“I greet every new employee and operator that starts and I tell them about the 35- or 40-year veterans that are driving with us who would do nothing else, but then I tell them during the course of their eight weeks of training, your trainers, the heads that are coming in here, many of them started out as motorcoach operators and wanted to do something in addition to that, so they got the education, the experience and had the where-with-all to apply and move up the organization. The company’s full of that.”
There are two public-private partnerships that Jackson attributes some of LBT’s stability to. One of those partnerships is for its water taxis.
As Jackson says, “Long beach is a long, long beach.” They’ve got miles and miles of ocean and there is beautiful commercial development downtown. They have the Aquarium of the Pacific, restaurants and a beautiful waterfront. The city wanted to have a form of water transportation that would move people from the Queen Mary to the aquarium.
“What started up about a dozen years ago is Aquabus — a 40-foot-long bus about the same length and carries about 40-some people,” Jackson explains. There is a wheelchair ramp, farebox and it’s partially enclosed for inclement weather.
They later added Aqualink, a 70-passenger catamaran that’s totally enclosed. They recently had the 10th anniversary of the Aqualink service, which is air-conditioned, and offers food and drinks on board.
The contract to operate the water taxis is with Catalina Express, a privately owned and held company that goes to Catalina from Long Beach and LA. “Rather than dealing with Coast Guard and all of those issues, we decided to do a public-private partnership with them from day one,” Jackson says. “They run the service and they do it according to our expectations and guidelines and customer accessibility for persons with disabilities and all of that. All of the drug testing you have to do with FTA, they do all of that stuff.
“We’re quasi-public, so I look at that as one of our public-private partnerships,” he says.
The private company that runs them has a commercial charter rate that they charge and they do it during the off-hours. And, Long Beach Transit gets some of the revenue when they do it.
The other public-private partnership is with Yellow Taxi and Long Beach Yellow Cab, which operates their paratransit.
When ADA was passed, Long Beach Transit had its stand-alone paratransit operations with its dispatchers, the cutaway vehicles and the operators, like nearly every other transit system. Jackson says, “The head of the owner of the Long Beach taxi company also has LA, Orange County and San Diego, and said there’s got to be a better way to do this.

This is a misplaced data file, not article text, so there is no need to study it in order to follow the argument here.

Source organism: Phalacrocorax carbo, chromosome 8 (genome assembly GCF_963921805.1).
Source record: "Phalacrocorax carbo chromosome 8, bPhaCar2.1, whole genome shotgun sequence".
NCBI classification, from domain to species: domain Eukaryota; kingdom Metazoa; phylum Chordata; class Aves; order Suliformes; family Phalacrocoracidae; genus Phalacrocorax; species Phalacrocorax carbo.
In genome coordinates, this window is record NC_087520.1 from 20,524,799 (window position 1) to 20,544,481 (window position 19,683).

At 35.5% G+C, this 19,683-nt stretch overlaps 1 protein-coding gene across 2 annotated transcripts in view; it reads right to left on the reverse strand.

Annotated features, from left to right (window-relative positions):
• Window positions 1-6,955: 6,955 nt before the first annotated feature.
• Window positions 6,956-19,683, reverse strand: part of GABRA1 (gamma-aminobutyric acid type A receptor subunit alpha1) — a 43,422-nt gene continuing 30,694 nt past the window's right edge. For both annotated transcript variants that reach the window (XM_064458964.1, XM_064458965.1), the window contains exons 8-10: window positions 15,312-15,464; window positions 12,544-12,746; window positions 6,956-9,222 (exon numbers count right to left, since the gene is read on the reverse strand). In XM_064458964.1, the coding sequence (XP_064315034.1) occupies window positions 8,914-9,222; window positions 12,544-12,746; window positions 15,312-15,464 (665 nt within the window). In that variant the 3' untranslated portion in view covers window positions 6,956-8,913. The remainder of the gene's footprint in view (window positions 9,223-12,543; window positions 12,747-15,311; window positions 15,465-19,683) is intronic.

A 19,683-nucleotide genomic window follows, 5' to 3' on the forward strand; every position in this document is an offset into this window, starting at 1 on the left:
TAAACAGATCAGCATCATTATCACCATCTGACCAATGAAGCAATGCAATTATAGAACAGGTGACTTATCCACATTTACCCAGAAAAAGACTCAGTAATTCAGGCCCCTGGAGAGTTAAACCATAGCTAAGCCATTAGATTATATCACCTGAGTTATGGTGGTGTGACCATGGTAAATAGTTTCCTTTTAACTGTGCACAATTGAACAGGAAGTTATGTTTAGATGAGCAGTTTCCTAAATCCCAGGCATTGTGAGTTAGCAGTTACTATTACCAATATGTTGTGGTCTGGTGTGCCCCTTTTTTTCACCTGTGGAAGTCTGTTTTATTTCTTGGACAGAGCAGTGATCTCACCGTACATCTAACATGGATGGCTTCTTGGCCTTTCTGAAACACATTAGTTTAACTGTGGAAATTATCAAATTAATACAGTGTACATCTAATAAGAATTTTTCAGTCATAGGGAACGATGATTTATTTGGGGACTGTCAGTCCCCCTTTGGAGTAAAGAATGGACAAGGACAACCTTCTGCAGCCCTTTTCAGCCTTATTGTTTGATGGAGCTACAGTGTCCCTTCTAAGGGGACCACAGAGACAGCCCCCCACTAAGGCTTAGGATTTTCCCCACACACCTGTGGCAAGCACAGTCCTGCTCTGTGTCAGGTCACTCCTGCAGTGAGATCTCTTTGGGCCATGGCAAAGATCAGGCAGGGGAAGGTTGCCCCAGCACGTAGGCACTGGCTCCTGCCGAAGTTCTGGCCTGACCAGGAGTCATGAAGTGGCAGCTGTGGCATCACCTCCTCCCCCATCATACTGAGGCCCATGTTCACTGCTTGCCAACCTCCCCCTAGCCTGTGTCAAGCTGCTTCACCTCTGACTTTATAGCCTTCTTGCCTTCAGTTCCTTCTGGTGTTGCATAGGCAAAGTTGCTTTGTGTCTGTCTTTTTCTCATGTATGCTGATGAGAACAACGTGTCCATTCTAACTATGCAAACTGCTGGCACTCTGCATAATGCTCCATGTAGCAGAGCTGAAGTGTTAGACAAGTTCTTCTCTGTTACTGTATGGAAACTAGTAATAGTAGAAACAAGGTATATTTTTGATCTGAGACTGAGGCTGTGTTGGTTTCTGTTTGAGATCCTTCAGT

“So rather than having a stand-alone set-up and dispatch and everything, we integrated it to the taxi company. So our vans are painted yellow, look like taxis and when they’re carrying our customers ... we pay them so much a mile to transport our customers.”
It’s all GPS-based, so that when the taxis are going from Point A to Point B, Long Beach Transit pays them a set per-mile rate.
When they’re not transporting LBT passengers, Jackson says, “I don’t have any dispatching or overhead. They’re using just regular taxis.”
LBT made this transition about 10 years ago and they cut their paratransit costs by about 60 percent. Jackson stresses, “Huge, huge savings.
“So, huge savings, our customers love it, they virtually get their own taxi ride, but it’s a ramped taxi. The ramp comes out and they get loaded.” He says, “Everything that has to happen is done through that contract and I think it’s a great model.” And something the industry is starting to seriously look at, he says.
“The costs are so unbelievable for that service,” Jackson says of paratransit. “So back 10 years ago, it was a million-and-a-half dollars. That went down to 8 to 900,000.”
The company has some of LBT’s old vehicles, which have the ramps and are fully accessible. “We own them all; we lease them for a dollar,” Jackson explains. “When they’re operating for our customer as our service, we pay the operating costs. When they’re not, they reimburse us the equivalent value of capital costs of that vehicle.”
If, for example, the vehicle is being used 70 percent of the time to transport LBT customers, LBT pays for that and the other 30 percent, the taxi company pays them.